Is your customer data spread across files, documents, spreadsheets, subscriber and mailing databases, your CRM, finance and quoting system?
How many times do you store customer email or name across your business systems, do you hold the same value for the same customer in each system?
Customer Relationship Management (CRM)
We’ll come back to data, data, everywhere shortly. First, when thinking about your relationship with your customers, it’s helpful to start by thinking about your customers’ view of your business.
The customer view of your business
Typically as a customer, when you use the services or buy the products of a business, you’ll have a pretty good idea of:
- Product or service
- What you bought
- When you bought it
- What you paid for it
- Whether it was discounted at the time you bought it
- How many products/services you have bought over the last 12 months from that business, how much you have spent with that business
- Whether you bought over the phone, through the website or some other way
- What the service was like (did it arrive on time, was it in the condition specified)?
- Who did you deal with, where they friendly, professional?
- Did they do what they said they were going to do when they said they were going to do it? i.e. did they set an expectation, manage that expectation, and then deliver against that expectation
After spending 10 years working in Human Resources and appreciating the value of a well organised filing system for personnel and payroll records, I start by imagining the customer has a folder.
This folder contains every letter, contract, quote, invoice, payments made, product details, and scrap of paper with the date, time, and the name of the person they spoke to for each phonecall they had with your business, and whether they were pleased with your service or not.
This folder represents the customer’s relationship with your business, with all the data held in one place. It may be paper based, but it’s a pretty good system.
Your business view of your customer – data, data, everywhere
Whilst your customer has one relationship with your business, it is likely that your business has tens, hundreds, thousands, or even millions of relationships with many customers.
What complicates matters further, is when more than one member of staff in your business deals with the same customer.
It gets further complicated in today’s world, because that one folder that the customer has which represents their relationship with your business all in one convenient place, will likely be spread across several of your business systems, such as:
- Emails containing conversations between customers throughout the buying process and possibly afterwards, held in Exchange, Outlook, Gmail of whichever email service you use
- Phonecalls that might have been recorded in your contacts database or CRM system – plus probably many other phonecalls that have never been recorded and are held in people’s heads
- Invoices produced for that customer or account, and stored in your finance system
- Prices of your products at a different points in time, held in a products database or spreadsheet
- Level of service provided, held in the persons head who handled the sale, or hopefully captured in some ratings or reviews system if the customer was good enough to provide feedback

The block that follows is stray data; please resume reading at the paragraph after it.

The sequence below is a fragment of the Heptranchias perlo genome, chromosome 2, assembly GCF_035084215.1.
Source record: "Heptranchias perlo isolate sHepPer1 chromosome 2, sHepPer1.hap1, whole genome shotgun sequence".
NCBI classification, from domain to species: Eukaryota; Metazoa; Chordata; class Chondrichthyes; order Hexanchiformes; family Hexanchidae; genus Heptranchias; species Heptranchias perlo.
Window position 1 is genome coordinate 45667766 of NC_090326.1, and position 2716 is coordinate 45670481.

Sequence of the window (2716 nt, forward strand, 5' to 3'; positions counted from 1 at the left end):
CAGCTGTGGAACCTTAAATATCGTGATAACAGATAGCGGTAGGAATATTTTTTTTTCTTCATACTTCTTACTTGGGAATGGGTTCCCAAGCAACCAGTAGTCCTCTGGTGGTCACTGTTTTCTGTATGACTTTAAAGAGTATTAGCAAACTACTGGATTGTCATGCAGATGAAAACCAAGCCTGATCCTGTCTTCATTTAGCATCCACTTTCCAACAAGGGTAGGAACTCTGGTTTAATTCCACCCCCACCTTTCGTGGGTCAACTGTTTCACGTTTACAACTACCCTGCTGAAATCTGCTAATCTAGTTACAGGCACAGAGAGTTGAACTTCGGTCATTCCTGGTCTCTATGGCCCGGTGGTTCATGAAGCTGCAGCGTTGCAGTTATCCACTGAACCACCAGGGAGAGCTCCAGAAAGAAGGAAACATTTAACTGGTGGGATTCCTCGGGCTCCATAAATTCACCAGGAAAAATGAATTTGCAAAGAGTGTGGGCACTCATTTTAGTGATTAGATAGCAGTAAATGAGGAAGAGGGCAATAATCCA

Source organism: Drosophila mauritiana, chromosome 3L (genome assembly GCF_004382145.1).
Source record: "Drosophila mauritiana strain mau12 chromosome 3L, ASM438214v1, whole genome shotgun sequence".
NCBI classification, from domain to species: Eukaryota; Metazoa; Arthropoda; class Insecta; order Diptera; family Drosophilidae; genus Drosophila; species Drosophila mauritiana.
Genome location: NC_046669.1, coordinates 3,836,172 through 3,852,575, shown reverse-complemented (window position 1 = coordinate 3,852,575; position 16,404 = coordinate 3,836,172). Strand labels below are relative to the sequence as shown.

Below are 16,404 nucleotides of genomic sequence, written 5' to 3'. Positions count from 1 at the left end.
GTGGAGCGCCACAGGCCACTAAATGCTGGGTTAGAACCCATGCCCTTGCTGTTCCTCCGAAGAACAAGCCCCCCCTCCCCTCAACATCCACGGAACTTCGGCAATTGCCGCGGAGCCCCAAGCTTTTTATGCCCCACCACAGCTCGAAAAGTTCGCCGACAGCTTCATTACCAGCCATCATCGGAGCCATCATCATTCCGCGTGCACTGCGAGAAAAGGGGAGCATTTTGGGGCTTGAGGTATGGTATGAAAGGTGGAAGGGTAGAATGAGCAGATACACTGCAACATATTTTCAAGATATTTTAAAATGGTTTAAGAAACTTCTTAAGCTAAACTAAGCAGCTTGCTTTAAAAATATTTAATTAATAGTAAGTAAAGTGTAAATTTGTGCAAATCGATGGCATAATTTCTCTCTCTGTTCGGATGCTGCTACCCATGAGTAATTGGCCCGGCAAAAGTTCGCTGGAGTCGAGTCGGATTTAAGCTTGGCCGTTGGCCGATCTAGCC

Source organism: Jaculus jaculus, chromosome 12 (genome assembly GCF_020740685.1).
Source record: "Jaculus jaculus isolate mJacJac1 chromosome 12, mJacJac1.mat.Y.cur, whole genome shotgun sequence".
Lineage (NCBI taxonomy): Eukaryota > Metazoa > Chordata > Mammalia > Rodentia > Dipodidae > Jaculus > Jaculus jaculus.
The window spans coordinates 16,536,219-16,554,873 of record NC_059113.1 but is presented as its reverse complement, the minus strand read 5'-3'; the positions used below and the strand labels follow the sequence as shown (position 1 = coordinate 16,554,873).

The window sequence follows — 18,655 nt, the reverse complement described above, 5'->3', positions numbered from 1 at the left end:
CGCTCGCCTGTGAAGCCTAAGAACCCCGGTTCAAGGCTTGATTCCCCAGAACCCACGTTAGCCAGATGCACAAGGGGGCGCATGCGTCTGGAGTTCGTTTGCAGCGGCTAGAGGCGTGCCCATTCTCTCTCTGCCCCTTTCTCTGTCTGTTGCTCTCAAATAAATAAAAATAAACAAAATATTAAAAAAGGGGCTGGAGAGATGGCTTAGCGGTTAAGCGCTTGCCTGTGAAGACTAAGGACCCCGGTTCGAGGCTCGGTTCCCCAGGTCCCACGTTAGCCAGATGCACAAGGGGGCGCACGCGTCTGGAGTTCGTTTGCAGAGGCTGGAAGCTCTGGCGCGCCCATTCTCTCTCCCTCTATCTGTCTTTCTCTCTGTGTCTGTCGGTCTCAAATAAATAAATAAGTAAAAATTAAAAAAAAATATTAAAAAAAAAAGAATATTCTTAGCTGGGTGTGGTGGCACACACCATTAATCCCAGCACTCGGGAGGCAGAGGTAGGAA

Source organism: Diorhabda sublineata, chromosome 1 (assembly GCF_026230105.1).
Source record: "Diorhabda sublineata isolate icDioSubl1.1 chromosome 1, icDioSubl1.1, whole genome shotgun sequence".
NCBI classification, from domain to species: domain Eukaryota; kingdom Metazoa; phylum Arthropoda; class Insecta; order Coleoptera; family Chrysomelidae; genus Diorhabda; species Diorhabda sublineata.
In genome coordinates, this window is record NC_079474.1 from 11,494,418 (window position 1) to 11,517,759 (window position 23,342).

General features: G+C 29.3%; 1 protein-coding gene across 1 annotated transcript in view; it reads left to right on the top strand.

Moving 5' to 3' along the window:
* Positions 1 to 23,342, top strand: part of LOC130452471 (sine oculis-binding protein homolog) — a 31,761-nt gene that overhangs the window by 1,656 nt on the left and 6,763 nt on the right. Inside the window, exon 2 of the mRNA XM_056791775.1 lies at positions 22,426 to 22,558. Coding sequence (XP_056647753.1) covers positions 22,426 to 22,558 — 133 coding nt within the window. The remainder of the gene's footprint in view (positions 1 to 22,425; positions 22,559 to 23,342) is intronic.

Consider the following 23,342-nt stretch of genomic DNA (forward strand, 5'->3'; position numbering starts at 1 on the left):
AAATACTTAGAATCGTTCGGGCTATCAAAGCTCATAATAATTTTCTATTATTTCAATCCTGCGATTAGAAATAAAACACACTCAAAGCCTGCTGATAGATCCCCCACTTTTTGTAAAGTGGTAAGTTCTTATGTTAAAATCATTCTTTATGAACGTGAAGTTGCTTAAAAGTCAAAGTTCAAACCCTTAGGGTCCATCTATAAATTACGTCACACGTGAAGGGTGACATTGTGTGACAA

- Paperwork behind building a quote or making the sale, held in individual documents in an electronic filing system, probably in Word or Excel
All of a sudden, the customer’s system for dealing with their relationship with your business can feel more organised than the other way around.
What can we do about this?
We need to find some way of viewing the relationship with each customer in the same way that customer views their relationship with your business.
The paperless office never really come to fruition (the concept of a paperless office was talked about in 1975). Paper has been reduced, but rarely eliminated altogether apart from in certain industries.
One option is that your business operates a paper filing system, essentially matching that of the customer. But you have tens, hundreds, thousands, or even millions of customers, how on earth can you store that many folders, and then retrieve the information you are looking for quickly and accurately without tripling your resource?
Running a successful CRM is as much about your business processes as it is the technology. It’s about ensuring that a robust system is adopted for filing important customer information.
A successfully implemented CRM system should provide meaningful management information reports such as:
- A history of all communications with a specific customer with the option to read previous emails, open contracts, view invoices, read conversations
- The number of active and inactive customers you have
- The number of products they have bought or services they have consumed
- Providing any red flag items which highlight potential customer satisfaction problems
It should also be quick to add and amend records when it comes to attaching emails, documents, and recording customer communications.
A successful CRM system is one where every person in your business views the customer relationship with paramount importance.
This article has looked at using CRM as a means to effective management of your customer relationship. Instead of data being everywhere, a CRM holds key customer data all in one place so your business can tell at a glance the current state of that relationship.
We are lucky, technology is already available to achieve your customer relationship management goals, and it is a highly competitive market, meaning you will benefit from continuous improvement by suppliers.
If you’re wondering which CRM to go for, or whether to change your existing CRM, read this brief article first.
CRM features also include managing the sales process, marketing process, and much more…including project management. I’ll write more on this at a later date.